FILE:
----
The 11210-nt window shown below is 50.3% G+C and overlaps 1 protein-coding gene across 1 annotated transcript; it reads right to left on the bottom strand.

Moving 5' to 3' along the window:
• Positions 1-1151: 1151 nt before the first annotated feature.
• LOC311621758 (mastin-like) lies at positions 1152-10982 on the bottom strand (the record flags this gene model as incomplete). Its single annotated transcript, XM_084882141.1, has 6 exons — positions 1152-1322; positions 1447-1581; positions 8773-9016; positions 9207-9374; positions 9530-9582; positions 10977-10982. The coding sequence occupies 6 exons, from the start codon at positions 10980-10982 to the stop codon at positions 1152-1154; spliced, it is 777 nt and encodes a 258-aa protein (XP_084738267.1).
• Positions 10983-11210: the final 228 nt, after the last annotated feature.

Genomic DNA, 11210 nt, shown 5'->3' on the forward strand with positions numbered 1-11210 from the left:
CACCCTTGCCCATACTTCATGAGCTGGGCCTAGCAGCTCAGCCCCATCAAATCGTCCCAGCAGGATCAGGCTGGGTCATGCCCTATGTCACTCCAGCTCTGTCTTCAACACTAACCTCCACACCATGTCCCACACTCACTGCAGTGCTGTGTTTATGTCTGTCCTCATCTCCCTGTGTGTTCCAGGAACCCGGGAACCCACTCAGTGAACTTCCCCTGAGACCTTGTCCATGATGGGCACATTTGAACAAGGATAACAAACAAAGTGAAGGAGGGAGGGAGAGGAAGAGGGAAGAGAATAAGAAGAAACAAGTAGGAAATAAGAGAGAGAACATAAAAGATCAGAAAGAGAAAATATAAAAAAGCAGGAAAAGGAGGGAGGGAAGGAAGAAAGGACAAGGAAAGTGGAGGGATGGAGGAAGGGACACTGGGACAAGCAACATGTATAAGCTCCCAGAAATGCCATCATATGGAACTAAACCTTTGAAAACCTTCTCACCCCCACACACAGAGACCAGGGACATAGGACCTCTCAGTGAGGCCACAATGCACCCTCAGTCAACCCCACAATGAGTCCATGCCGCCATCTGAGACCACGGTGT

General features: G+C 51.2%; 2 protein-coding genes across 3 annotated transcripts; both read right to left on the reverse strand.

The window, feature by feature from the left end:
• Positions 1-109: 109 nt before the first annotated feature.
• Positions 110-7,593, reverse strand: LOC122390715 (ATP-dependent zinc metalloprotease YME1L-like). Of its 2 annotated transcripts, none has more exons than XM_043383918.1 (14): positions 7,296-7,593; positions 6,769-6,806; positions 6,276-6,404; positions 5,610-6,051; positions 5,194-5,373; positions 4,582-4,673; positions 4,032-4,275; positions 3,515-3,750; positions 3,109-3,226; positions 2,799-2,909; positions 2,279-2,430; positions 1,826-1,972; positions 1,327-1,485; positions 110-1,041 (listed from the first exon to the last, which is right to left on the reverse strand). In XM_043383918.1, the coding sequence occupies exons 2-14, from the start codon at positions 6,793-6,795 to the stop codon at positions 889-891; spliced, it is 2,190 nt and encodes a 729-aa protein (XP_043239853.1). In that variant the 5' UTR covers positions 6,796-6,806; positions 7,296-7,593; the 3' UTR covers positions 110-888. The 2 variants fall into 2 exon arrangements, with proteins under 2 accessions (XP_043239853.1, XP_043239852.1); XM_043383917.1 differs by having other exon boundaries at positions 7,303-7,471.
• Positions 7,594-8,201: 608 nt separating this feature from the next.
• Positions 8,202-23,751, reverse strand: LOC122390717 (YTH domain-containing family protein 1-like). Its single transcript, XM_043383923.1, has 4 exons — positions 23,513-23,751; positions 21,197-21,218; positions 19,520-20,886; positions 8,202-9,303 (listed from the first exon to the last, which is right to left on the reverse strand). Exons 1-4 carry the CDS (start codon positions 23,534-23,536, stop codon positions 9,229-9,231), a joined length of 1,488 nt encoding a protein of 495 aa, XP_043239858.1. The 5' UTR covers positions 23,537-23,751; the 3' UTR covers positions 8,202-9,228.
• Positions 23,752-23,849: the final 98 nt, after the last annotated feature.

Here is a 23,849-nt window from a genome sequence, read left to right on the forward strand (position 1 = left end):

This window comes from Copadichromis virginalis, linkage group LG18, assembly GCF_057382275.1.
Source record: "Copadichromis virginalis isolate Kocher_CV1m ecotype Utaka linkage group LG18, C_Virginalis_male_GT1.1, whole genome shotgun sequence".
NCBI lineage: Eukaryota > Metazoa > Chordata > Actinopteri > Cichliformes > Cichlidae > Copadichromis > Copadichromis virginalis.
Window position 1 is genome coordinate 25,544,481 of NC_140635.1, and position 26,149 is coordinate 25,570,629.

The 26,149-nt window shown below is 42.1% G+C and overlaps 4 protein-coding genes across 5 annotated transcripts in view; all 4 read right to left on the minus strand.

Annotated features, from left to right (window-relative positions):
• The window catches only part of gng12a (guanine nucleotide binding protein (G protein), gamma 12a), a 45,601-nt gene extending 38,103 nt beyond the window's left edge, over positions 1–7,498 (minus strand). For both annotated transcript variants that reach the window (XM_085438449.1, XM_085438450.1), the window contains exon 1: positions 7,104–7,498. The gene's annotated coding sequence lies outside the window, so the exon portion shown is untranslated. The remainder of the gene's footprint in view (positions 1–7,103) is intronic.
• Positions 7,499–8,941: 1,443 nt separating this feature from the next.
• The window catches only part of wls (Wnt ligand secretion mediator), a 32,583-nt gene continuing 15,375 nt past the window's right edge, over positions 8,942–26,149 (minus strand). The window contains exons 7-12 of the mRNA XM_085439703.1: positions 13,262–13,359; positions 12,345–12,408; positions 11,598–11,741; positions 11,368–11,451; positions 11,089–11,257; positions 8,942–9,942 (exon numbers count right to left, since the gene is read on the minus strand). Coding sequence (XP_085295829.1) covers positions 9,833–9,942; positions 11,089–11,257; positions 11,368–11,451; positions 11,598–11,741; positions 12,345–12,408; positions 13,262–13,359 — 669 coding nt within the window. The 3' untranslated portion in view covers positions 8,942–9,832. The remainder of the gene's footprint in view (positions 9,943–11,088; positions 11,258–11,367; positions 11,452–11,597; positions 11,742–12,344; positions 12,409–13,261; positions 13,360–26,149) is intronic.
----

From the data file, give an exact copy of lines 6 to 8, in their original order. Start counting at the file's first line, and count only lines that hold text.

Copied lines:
Genomic DNA, 11210 nt, shown 5'->3' on the forward strand with positions numbered 1-11210 from the left:
CACCCTTGCCCATACTTCATGAGCTGGGCCTAGCAGCTCAGCCCCATCAAATCGTCCCAGCAGGATCAGGCTGGGTCATGCCCTATGTCACTCCAGCTCTGTCTTCAACACTAACCTCCACACCATGTCCCACACTCACTGCAGTGCTGTGTTTATGTCTGTCCTCATCTCCCTGTGTGTTCCAGGAACCCGGGAACCCACTCAGTGAACTTCCCCTGAGACCTTGTCCATGATGGGCACATTTGAACAAGGATAACAAACAAAGTGAAGGAGGGAGGGAGAGGAAGAGGGAAGAGAATAAGAAGAAACAAGTAGGAAATAAGAGAGAGAACATAAAAGATCAGAAAGAGAAAATATAAAAAAGCAGGAAAAGGAGGGAGGGAAGGAAGAAAGGACAAGGAAAGTGGAGGGATGGAGGAAGGGACACTGGGACAAGCAACATGTATAAGCTCCCAGAAATGCCATCATATGGAACTAAACCTTTGAAAACCTTCTCACCCCCACACACAGAGACCAGGGACATAGGACCTCTCAGTGAGGCCACAATGCACCCTCAGTCAACCCCACAATGAGTCCATGCCGCCATCTGAGACCACGGTGT

General features: G+C 51.2%; 2 protein-coding genes across 3 annotated transcripts; both read right to left on the reverse strand.